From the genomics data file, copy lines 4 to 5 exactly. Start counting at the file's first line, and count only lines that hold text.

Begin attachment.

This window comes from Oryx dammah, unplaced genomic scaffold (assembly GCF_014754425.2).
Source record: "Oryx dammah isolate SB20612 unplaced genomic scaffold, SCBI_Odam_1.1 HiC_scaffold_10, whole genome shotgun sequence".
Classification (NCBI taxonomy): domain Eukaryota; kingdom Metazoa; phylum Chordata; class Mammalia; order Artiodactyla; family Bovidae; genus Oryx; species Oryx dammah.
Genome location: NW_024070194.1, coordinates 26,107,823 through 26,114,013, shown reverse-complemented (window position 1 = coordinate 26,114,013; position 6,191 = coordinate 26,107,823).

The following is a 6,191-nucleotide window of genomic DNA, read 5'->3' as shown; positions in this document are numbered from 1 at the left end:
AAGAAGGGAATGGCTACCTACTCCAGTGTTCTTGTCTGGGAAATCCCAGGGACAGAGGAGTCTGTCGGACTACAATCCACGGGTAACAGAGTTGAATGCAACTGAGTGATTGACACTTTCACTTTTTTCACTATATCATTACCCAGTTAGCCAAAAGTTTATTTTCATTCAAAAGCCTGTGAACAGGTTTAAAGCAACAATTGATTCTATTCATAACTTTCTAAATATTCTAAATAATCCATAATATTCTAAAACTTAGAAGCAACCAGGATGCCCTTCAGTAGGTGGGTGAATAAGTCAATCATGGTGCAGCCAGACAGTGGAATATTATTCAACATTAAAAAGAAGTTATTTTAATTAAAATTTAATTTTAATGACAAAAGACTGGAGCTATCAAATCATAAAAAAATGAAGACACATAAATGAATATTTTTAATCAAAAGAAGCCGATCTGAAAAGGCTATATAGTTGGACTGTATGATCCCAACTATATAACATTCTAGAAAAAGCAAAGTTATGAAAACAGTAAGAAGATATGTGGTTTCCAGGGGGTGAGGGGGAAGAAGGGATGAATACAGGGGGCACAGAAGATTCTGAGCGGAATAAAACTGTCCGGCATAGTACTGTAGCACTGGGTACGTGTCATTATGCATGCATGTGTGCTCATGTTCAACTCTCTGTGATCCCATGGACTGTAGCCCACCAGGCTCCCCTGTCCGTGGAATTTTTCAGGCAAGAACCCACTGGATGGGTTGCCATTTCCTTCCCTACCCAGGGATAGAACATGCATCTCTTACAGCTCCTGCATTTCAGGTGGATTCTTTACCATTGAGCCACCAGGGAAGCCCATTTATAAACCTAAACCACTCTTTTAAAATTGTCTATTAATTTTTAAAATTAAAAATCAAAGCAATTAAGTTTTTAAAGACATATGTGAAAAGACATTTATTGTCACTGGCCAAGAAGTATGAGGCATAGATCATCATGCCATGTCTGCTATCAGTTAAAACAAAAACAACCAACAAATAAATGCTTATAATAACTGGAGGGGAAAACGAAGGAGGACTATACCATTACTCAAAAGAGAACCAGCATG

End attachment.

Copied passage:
Genome location: NW_024070194.1, coordinates 26,107,823 through 26,114,013, shown reverse-complemented (window position 1 = coordinate 26,114,013; position 6,191 = coordinate 26,107,823).

The following is a 6,191-nucleotide window of genomic DNA, read 5'->3' as shown; positions in this document are numbered from 1 at the left end: